I don’t know why my parents decided to go to church that first day after the fire. Maybe they needed routine. Maybe they needed community. Maybe it was check out time at the hotel and they needed somewhere to corral five kids while they tried to stay sane. I don’t know. I do know exactly how warm and rough the sidewalk felt on my bare feet when I stepped out of the van and headed into Sunday School. The hot February sun that had dried the fallen leaves into tinder was still at it, and the pavement was summer to my winter soft toes. I was wearing every scrap of clothing I owned: panties and a baggy T-shirt. Dad assured me it was long enough to be a dress but I tugged on the hem self-consciously.

Sean met us on the steps all Sunday Smiles, but a gasp escaped her when she saw the state we were in. Without a word she squatted, unstrapped her Women’s size 7 sandals, knelt in front of me and slipped them on my skinny 10 year old feet. The toes flopped like clown shoes but the soles were soft and I felt less naked. As Sean entered church barefoot and I flopped along behind her smile radiated friendship. By the end of the day another church member had bought us all new tennis shoes in our sizes, but I kept those sandals until the toes broke off from tripping me with their ill-fitting length.

This is a story of when a community works– when grassroots is at its best.

The local radio station spent months airing invitations to donate to our family. A benevolence fund was established and cash poured in– not an insurance settlement by any means, but generous for the small working class town. In fact, the word spread so rapidly and thoroughly the donations came from not only our home state but from places as exotic as Omaha, NE, Portland, OR and far away France! A family friend opened their basement as the donation collection point and it filled so quickly with an almost comical mound of clothes-stuffed trash bags we had to ask the radio station to announce a moratorium on clothing donations. Still the donations poured in.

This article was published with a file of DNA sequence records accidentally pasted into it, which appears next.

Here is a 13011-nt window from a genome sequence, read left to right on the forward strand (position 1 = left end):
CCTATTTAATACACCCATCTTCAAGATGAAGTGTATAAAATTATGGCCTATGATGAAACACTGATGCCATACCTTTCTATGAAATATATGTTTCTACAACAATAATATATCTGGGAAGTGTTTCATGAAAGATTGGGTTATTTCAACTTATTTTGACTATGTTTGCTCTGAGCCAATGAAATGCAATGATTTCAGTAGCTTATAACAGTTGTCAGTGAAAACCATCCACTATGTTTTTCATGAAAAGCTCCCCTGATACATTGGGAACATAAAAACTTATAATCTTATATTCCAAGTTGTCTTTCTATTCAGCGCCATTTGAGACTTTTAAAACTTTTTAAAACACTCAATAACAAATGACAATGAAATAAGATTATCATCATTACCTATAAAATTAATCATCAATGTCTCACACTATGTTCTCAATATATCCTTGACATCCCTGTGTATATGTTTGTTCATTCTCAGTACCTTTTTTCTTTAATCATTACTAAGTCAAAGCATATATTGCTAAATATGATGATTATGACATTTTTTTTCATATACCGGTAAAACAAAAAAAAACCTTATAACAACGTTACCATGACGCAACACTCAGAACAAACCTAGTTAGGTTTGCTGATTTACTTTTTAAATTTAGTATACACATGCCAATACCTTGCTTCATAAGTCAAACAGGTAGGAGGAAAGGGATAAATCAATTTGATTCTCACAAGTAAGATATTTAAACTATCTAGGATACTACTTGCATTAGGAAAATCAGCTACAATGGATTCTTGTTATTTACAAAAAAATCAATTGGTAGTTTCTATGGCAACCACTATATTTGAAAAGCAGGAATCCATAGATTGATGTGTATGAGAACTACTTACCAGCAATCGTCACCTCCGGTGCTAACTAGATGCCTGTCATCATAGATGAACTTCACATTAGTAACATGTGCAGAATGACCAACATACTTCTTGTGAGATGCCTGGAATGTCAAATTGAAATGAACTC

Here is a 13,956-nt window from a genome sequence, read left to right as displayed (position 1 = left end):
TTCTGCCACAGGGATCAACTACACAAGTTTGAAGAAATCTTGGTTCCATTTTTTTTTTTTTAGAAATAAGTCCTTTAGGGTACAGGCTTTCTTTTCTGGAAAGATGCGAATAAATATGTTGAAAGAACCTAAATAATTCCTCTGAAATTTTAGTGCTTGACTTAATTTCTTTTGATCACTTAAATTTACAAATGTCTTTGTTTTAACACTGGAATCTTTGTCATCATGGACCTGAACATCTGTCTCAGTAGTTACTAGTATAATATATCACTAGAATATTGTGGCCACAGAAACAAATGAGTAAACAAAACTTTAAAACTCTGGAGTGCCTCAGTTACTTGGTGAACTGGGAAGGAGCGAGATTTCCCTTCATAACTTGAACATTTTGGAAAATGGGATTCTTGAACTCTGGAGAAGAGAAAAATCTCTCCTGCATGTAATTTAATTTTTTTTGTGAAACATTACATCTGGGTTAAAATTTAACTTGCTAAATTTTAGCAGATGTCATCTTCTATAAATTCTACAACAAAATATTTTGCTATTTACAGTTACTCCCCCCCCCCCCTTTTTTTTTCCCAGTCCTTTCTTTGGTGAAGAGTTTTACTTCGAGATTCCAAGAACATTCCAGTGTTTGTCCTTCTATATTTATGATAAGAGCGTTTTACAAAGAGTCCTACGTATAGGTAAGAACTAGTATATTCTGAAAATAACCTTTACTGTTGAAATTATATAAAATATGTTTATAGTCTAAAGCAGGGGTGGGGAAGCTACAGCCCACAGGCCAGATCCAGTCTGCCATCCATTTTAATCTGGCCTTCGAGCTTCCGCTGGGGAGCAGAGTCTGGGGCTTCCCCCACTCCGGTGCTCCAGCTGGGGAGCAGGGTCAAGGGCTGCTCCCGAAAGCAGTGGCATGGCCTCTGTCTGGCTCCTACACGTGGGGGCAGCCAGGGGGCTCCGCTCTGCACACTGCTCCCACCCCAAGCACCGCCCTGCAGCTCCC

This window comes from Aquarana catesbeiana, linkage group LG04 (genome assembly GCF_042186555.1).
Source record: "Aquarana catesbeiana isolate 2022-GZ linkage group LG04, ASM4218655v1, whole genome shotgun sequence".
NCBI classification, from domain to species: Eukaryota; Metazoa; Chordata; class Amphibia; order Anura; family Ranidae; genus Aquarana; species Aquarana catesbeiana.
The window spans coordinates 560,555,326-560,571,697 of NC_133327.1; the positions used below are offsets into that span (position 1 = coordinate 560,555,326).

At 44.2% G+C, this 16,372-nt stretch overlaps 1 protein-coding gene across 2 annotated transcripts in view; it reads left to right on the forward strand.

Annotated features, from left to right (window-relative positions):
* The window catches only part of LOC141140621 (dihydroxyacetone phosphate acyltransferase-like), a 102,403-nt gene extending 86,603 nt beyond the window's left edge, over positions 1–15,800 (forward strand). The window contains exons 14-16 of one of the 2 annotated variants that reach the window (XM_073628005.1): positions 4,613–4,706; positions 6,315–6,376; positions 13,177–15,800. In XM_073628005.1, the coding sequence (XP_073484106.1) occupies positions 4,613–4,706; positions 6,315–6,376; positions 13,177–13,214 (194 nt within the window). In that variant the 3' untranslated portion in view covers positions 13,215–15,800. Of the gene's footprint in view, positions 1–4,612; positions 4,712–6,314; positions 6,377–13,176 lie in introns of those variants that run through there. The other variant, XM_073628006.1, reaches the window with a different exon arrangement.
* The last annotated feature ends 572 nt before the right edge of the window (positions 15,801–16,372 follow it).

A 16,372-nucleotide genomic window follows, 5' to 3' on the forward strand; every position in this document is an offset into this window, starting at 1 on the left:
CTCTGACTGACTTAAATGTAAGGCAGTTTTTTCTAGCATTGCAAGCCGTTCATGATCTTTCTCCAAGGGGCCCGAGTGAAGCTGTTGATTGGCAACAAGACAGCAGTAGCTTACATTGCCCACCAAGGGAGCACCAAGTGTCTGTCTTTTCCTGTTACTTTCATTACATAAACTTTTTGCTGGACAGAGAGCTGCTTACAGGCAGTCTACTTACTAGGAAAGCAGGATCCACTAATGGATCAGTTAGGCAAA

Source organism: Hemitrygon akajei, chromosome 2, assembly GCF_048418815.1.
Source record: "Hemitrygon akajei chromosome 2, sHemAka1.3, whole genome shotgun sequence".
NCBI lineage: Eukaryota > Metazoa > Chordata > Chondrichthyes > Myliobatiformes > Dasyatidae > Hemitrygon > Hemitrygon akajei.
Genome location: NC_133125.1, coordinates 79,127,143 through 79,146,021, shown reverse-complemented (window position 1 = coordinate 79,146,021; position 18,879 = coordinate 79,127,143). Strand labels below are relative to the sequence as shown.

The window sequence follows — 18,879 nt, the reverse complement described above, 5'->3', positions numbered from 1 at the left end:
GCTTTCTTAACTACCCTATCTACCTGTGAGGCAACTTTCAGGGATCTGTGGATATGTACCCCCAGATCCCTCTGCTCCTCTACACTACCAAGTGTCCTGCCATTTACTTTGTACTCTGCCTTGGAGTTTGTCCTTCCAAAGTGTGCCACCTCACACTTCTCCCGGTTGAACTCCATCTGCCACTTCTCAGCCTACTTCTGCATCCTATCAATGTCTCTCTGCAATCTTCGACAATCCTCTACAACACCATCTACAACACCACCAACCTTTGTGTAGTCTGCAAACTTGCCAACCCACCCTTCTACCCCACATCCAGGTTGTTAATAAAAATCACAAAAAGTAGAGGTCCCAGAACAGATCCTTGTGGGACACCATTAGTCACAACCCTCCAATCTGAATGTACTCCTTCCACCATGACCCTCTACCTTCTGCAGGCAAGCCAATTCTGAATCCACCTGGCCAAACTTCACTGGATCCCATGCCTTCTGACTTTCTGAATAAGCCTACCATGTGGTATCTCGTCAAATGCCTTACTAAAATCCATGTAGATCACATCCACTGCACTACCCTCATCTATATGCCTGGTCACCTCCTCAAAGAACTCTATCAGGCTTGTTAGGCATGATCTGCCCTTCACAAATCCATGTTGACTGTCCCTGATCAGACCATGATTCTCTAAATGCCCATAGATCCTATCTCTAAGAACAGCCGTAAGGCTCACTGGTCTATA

Even in the face of a life altering tragedy such as a total-loss house fire, access to a swimming pool is awesome. We spent the summer rent free at the lakeside condo of a business associate of Dad. It was a tumultuous summer for my parents, but for us as kids the pool, the patch of woods across the parking lot, and the balcony overlooking a motorboat-filled lake provided more adventure than we had ever dreamed possible. It was a summer long Christmas, sorting bags and boxes of new things, never a clue what would come next.

One special day a large box arrived from a homeschool family in Omaha. Their daughter was just older than me, so her hand-me-downs were a perfect fit. In this box was my world: Every Mandie book yet published (my adventuring soul sister whose stories I devoured) in pristine boxed sets, a beautiful collection of Lady Lovely Locks dolls, clothes and accessories (we were of course a Barbie-free home), even a complete Black Stallion collection for Saturn. Looking back I suspect some wish lists were shared but at the time it was a straight up miracle.

Box by box, bag by bag, friend by friend, we rebuilt our lives. Months passed and donations slowed as minds turned to newer stories. The condo was needed for other things, the benevolence funds were running dry and Next Step pressure grew crushing. With no energy to rebuild, no way to re-imagine his dream, Dad turned to other options, slowly accepting a mobile home as our best immediate plan.